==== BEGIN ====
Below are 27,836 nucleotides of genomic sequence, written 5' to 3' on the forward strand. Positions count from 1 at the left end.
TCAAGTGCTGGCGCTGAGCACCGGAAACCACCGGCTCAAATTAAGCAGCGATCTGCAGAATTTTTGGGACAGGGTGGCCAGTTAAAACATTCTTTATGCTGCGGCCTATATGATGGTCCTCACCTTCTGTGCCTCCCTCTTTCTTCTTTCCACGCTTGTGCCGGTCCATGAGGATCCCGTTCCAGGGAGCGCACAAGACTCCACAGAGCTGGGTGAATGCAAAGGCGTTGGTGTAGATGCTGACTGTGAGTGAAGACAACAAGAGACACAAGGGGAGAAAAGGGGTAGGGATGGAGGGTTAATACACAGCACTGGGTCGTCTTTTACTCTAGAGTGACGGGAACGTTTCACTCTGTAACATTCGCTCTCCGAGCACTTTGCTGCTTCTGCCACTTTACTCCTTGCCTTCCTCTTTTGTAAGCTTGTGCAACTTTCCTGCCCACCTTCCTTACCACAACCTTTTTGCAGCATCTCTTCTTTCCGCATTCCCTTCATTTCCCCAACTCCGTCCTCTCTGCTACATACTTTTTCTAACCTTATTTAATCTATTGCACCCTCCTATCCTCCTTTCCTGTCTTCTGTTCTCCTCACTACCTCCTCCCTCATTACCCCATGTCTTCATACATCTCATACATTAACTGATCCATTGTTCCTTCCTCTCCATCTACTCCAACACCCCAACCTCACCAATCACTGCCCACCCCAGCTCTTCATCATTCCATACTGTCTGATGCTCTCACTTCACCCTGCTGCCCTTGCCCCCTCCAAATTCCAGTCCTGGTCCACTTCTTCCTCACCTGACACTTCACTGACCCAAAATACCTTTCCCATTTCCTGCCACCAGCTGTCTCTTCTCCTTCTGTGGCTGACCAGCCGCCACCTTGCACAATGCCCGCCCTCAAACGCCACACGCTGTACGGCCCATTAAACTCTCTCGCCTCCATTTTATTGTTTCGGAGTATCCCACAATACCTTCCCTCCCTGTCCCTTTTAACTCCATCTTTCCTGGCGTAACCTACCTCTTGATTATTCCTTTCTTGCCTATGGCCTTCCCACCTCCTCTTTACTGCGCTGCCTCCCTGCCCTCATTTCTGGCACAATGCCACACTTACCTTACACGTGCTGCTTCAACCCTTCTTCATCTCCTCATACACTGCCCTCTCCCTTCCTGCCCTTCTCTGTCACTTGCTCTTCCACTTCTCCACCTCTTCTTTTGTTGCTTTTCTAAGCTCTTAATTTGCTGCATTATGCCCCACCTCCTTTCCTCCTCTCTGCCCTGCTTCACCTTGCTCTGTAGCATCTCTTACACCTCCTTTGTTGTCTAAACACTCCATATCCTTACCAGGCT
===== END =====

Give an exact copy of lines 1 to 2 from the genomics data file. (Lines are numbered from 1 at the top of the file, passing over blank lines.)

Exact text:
Below are 27,836 nucleotides of genomic sequence, written 5' to 3' on the forward strand. Positions count from 1 at the left end.
TCAAGTGCTGGCGCTGAGCACCGGAAACCACCGGCTCAAATTAAGCAGCGATCTGCAGAATTTTTGGGACAGGGTGGCCAGTTAAAACATTCTTTATGCTGCGGCCTATATGATGGTCCTCACCTTCTGTGCCTCCCTCTTTCTTCTTTCCACGCTTGTGCCGGTCCATGAGGATCCCGTTCCAGGGAGCGCACAAGACTCCACAGAGCTGGGTGAATGCAAAGGCGTTGGTGTAGATGCTGACTGTGAGTGAAGACAACAAGAGACACAAGGGGAGAAAAGGGGTAGGGATGGAGGGTTAATACACAGCACTGGGTCGTCTTTTACTCTAGAGTGACGGGAACGTTTCACTCTGTAACATTCGCTCTCCGAGCACTTTGCTGCTTCTGCCACTTTACTCCTTGCCTTCCTCTTTTGTAAGCTTGTGCAACTTTCCTGCCCACCTTCCTTACCACAACCTTTTTGCAGCATCTCTTCTTTCCGCATTCCCTTCATTTCCCCAACTCCGTCCTCTCTGCTACATACTTTTTCTAACCTTATTTAATCTATTGCACCCTCCTATCCTCCTTTCCTGTCTTCTGTTCTCCTCACTACCTCCTCCCTCATTACCCCATGTCTTCATACATCTCATACATTAACTGATCCATTGTTCCTTCCTCTCCATCTACTCCAACACCCCAACCTCACCAATCACTGCCCACCCCAGCTCTTCATCATTCCATACTGTCTGATGCTCTCACTTCACCCTGCTGCCCTTGCCCCCTCCAAATTCCAGTCCTGGTCCACTTCTTCCTCACCTGACACTTCACTGACCCAAAATACCTTTCCCATTTCCTGCCACCAGCTGTCTCTTCTCCTTCTGTGGCTGACCAGCCGCCACCTTGCACAATGCCCGCCCTCAAACGCCACACGCTGTACGGCCCATTAAACTCTCTCGCCTCCATTTTATTGTTTCGGAGTATCCCACAATACCTTCCCTCCCTGTCCCTTTTAACTCCATCTTTCCTGGCGTAACCTACCTCTTGATTATTCCTTTCTTGCCTATGGCCTTCCCACCTCCTCTTTACTGCGCTGCCTCCCTGCCCTCATTTCTGGCACAATGCCACACTTACCTTACACGTGCTGCTTCAACCCTTCTTCATCTCCTCATACACTGCCCTCTCCCTTCCTGCCCTTCTCTGTCACTTGCTCTTCCACTTCTCCACCTCTTCTTTTGTTGCTTTTCTAAGCTCTTAATTTGCTGCATTATGCCCCACCTCCTTTCCTCCTCTCTGCCCTGCTTCACCTTGCTCTGTAGCATCTCTTACACCTCCTTTGTTGTCTAAACACTCCATATCCTTACCAGGCT